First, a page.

Do US sanctions matter to a country that sells globally-useful natural resources, and who can sell them to entities that aren't directly affected by sanctions? Reuters reports that Russian oil companies are having difficulty getting letters of credit to sell oil: both sides of the oil transaction are apparently willing and able to do business, but the financial intermediaries aren't. The omnipresent dollar and an increasingly financialized global economy are a force multiplier for US sanctions: as soon as an activity interacts with the financial system, the US government gets a veto by threatening to cut participants off from a) dollars, and b) any cautious counterparties who use dollars. Deals may still happen; high prices make people more tolerant of otherwise crazy risks. But this does show that US rules can be disruptive in financial terms even if a country has enough real resources to get by.
(Meanwhile, in an effort to be less dependent on the dollar, Russia is taking a closer look at crypto. The wonderful thing about a distributed, permissionless system is that it's immune to rules. The annoying thing about it is that intermediaries who want to interact with the US financial system are not immune to rules, and will face something between inconvenience and existential risk if crypto becomes, or is perceived as, a way around sanctions. If you’re trying to follow the rules while building your company around a product that, by design, can flout them, you face difficult decisions.)
Clubhouse, the audio-only social app, has added text-based chatting. A not-infrequent pattern is that a new service offers a stripped down, minimalist, focused competitor to broader options, and then, piece by piece, reassembles the featureset of what it used to compete against. This looks like a purely hype-driven process, but actually makes some sense: every mode of interaction has a different kind of virality, and in the case of live audio there's some powerful fear of missing out: if you don't tune in, you missed your chance! But users have many different interaction preferences, and while acquiring them can require focus, retaining them means giving them lots of options. Microblogging platforms went through a similar process years ago, where they started out being simple and slowly recreated features that Wordpress and the like had had for years. The minimalist approach got them users, but maintaining a network effect requires a different set of strategies than building one.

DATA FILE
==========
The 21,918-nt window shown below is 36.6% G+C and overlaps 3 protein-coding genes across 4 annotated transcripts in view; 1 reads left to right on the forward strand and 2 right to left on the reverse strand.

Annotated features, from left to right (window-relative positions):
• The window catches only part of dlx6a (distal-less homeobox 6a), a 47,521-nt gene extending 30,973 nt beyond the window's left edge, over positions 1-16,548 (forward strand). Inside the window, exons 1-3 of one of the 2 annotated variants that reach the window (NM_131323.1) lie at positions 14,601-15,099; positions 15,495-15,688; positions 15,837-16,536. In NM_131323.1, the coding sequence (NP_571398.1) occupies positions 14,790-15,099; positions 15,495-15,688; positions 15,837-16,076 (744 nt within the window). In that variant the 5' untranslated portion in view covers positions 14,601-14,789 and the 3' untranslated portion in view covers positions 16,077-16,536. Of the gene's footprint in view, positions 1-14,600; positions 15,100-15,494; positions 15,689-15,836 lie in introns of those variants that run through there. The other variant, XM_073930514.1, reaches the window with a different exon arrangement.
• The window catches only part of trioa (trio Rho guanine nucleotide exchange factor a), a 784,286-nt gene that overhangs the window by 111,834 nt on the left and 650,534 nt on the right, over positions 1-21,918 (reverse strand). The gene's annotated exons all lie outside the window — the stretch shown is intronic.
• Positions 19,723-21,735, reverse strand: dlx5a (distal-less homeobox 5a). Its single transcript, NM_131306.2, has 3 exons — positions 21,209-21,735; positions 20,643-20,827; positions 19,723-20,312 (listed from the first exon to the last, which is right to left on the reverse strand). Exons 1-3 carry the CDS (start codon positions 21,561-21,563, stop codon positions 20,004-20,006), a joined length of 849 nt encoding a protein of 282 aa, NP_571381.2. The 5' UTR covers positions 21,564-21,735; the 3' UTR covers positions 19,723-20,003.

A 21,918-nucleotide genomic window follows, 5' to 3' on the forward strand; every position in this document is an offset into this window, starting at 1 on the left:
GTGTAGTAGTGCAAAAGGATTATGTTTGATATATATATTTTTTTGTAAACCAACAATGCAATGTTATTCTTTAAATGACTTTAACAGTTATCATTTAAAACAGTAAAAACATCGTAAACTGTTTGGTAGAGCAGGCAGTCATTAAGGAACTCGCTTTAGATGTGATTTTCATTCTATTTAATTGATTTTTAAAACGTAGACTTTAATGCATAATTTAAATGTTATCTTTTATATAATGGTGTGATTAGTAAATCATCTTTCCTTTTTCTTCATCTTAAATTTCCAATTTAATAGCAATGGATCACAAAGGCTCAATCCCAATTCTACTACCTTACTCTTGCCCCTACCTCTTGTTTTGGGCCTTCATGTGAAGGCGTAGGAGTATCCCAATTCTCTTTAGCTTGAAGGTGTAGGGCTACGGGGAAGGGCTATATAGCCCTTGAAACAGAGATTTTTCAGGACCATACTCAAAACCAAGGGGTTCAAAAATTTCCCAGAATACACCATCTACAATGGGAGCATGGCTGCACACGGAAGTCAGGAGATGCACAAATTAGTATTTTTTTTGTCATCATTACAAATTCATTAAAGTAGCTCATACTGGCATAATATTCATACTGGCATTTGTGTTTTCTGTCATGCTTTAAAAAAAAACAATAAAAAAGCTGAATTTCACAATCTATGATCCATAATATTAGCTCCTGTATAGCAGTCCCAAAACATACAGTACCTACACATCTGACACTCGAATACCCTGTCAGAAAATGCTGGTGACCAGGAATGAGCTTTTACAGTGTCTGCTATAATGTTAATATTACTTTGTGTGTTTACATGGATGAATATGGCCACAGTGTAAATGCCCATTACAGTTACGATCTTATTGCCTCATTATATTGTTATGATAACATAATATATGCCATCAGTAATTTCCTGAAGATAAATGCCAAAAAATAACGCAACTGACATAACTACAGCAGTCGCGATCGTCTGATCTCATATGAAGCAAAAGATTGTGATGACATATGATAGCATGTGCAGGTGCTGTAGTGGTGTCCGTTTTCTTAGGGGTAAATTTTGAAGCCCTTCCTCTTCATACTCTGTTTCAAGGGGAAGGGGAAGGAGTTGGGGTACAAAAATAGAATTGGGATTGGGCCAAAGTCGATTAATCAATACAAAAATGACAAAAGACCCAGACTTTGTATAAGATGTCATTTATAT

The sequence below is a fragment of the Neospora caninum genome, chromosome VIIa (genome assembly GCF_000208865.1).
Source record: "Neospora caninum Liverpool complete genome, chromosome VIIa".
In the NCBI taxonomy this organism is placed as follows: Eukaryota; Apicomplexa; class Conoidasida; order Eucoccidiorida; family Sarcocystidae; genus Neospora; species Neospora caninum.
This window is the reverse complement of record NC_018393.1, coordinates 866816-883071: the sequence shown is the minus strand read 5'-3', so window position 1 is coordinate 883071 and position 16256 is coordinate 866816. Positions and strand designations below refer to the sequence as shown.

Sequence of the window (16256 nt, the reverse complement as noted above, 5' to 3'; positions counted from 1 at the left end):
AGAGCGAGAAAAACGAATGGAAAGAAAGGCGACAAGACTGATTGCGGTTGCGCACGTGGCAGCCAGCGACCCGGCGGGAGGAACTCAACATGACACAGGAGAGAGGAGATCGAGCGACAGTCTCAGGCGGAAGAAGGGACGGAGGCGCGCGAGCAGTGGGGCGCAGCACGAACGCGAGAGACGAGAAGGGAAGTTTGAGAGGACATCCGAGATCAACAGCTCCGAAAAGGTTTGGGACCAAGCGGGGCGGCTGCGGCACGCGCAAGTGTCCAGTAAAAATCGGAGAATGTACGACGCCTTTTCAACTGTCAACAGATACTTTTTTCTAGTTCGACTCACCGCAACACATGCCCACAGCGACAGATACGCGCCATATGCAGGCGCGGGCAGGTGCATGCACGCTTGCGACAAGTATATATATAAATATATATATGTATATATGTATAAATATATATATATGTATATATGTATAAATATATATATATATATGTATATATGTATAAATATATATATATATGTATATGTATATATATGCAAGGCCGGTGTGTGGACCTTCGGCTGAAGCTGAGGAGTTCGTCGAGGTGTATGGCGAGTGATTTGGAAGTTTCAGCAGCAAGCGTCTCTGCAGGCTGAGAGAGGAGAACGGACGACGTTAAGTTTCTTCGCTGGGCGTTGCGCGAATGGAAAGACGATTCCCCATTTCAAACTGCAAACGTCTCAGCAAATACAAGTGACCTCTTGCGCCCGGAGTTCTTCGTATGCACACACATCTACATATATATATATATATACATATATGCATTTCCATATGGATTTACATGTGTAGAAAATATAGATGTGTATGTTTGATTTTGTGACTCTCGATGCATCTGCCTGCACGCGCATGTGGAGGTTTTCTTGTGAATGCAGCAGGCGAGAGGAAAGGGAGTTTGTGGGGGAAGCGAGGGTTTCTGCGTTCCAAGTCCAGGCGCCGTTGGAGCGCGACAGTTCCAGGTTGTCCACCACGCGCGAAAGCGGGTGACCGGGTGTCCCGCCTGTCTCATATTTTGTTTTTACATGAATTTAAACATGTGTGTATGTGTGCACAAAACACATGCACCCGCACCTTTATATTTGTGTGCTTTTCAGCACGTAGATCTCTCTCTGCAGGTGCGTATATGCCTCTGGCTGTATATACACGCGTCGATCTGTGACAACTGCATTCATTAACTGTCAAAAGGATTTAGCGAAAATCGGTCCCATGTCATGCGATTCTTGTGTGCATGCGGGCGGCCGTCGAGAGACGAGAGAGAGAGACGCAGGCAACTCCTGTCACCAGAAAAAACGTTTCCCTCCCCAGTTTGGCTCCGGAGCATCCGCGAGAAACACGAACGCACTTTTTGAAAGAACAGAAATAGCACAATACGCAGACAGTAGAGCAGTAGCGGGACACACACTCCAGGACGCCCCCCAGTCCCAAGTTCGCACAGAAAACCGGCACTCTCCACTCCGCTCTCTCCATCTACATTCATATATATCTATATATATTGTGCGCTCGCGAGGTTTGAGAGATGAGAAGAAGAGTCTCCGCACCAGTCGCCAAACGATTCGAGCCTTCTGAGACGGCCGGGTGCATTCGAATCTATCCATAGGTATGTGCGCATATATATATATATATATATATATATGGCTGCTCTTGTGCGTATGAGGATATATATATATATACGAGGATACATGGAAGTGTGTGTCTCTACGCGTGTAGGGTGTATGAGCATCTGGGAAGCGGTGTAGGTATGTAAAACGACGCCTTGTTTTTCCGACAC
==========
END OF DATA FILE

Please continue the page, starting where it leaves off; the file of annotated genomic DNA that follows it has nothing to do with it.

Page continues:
Bad Funds, Conflicts, and Bias
Morningstar has a look at the collapse of the Infinity Q funds, which produced steady and uncorrelated returns until they a) blew up, and b) ended up being worth far less than their carrying value had been (one fund was liquidated for 25% less than its stated value). The whole point of trading derivatives is that there's room to debate exactly what a financial product is worth. Even something simple and standardized like a call option is open to plenty of discussion (the shape of the distribution for Activision calls, which are a bet on the consummation of a merger at a fixed price, is very different from the distribution that applies to a biotech company in the middle of an important clinical trial). Managing this is tricky, because fund managers have a natural and healthy incentive to believe that they're correct about their valuations, and over time valuations can drift from slightly over-optimistic to outright fraudulent. Which raises the question of what kind of incentive structure avoids this. Big banks have taken their share of derivatives losses over time, but they seem to have the right setup: the bank rents its balance sheet to smart traders, and then has to invest considerable resources and expertise in continuously auditing what those traders are doing to make sure the risks they're taking are fairly compensated by the rewards. When the structure is flatter, and the people risking capital are outside investors with less expertise and visibility, disasters are more likely.